• You can take charge of a situation if needed or step down and let someone else lead.
  • You change your approach to fit the situation.

Final thoughts

For anyone who has ever answered "it depends" to a personality quiz, the possibility of a third option makes sense. The most shameless attention hog has her insecurities, and the quiet one at work can be the life of the party.

The fact is, we inhabit a complex world. The majority of our behavior is driven by the situations we find ourselves in and our level of comfort within those situations. Ambiverts are living proof that nothing is fixed, and that most of us are behaviorally fluid to some degree. It's time to celebrate those contradictions and break down the myth that our personalities have to be either/or.

Molly Owens

Molly Owens is the founder and CEO of Truity. She is a graduate of UC Berkeley and holds a master's degree in counseling psychology. Since 2006, she has specialized in helping individuals and organizations utilize personality assessments to develop their potential.

In 2012, Molly founded Truity with a mission to make robust, scientifically validated personality assessments accessible to everyone who may benefit from them.

Molly is an ENTP and lives in San Francisco, where she enjoys elaborate cooking projects, murder mysteries, and racing toy cars with her son.

Comments

JudyGuest (not verified) says...

I can really relate to being an ambivert although my type indicatior is an ISFJ. I do want to retreat from "the attention hogs" you mentioned and find it hard to remain in a friendship with them. I don't want to compete with them .....I .just find that extroverted kind of behavior frustrating.
I do visit with most everyone in social circles and find it enjoyable. I am, however, not wanting to sustain conversation in large groups for long periods of time. I find I will retreat and become quiet and reflective. I have had sales positions and did quite well in those areas. I enjoy being an ambivert.....feel like I have the best of both worlds.

Guest (not verified) says...

Interesting post. However isn't Ambivert just another label in which to categorise personal characteristics?

I agree with the fact that as humans we adjust/adapt to situations in accordance with how we are feeling at the time, so I would suggest that it's the fluidity of personality we should perhaps focus on rather than labels of introversion/extroversion/ambiversion.

Rebekkah (not verified) says...

Grea article that describes my personality well. Keep on the good work!

Dr.P. (not verified) says...

Thank you for this commentary. I believe it invites the majority of readers into a greater understanding of personality and society. Most aspects of life and behavior are a continuum. Even in medicine, most diagnoses express themselves as a variable expression of symptoms. For example, it is easy to understand that there are both mild and extreme forms of arthritis and that this variability will play out even to old age. This applies to many aspects of behavior and intelligence as well. Understanding this continuity give us tolerance and wisdom and helps us develop our own flexibility by giving us permission to soften our personality label.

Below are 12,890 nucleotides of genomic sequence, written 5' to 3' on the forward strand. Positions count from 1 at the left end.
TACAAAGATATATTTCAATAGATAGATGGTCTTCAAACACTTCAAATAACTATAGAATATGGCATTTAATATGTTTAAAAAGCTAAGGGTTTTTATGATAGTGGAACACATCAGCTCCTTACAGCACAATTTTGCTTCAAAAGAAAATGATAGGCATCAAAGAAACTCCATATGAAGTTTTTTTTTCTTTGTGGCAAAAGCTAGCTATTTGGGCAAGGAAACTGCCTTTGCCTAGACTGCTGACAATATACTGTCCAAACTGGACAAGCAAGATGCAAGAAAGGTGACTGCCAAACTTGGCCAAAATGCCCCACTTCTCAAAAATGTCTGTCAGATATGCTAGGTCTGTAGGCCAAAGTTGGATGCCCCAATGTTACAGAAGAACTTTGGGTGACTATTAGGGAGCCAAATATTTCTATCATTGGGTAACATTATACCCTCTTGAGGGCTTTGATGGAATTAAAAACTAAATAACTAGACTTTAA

Guest (not verified) says...

This is excellent! Perfect description of my balancing between introvert and extravert behaviors depending on situations.

J. (not verified) says...

Amen! The bulletpoint descriptions perfectly describe me.

Tomi (not verified) says...

I scored 51% extrovert and 49% introvert, absolutely an ambivert!

Guest (not verified) says...

This article has been a great read. It helps to provide insights into myself. I definitely identify with being an ambivet and even one of the other MBTI tests I took cited me as a 51% Extravert and 49% introvert. This Explains why I graviate towards the middle.

Guest (not verified) says...

Very nice and precise!

Jackiepr (not verified) says...

Very interesting article Molly! I crave alone time and can spend a week in the house without leaving! I have a home based business as a publicist. I love to write and read. I prefer emails to phone calls. But when I'm out I can be the life of the party and am viewed as very extroverted and as a leader. Depending on the people I'm with I can either draw energy from others (I can get very lazy at home) or I can have my energy zapped. Still I always come out as an extrovert on assessments. With your list I had 6 true and 4 false, so does this mean I lean more towards extroversion, but am an ambivert or that I lean more towards introversion? I know I'm a highly sensitive person/empath which draws me towards people but if they are uplifting or I feel I've really helped them, I feel fabulousl! If they drain me I need to recoup. I hate crowded malls and stores. If a party has great music to dance to and I'm among friends I'm energized! Your thoughts? Great article!!!!

Dizzyd (not verified) says...

That's me to a T!

Franky (not verified) says...

Thank you for this article. I have often found the extreme ends of the spectrum to be too limiting, but the center too ambiguous. It is nice to hear that being "in the middle" is an actual place and not just a failure to commit to being an introvert or extrovert.

ramendra singh (not verified) says...

Extremely well written and interesting post.
Makes you ponder and judge yourself and realize at the end that you oscillate between two poles .

Guest (not verified) says...

I never thought of myself as a good salesperson. Basically my personality is nothing like an aggressive used car guy. Yet,in spite of myself I an successful in sales. Finally,the missing link. Thank you thank you thank you. There is a name for it, and I am not nuts.
Happy New Year, Annie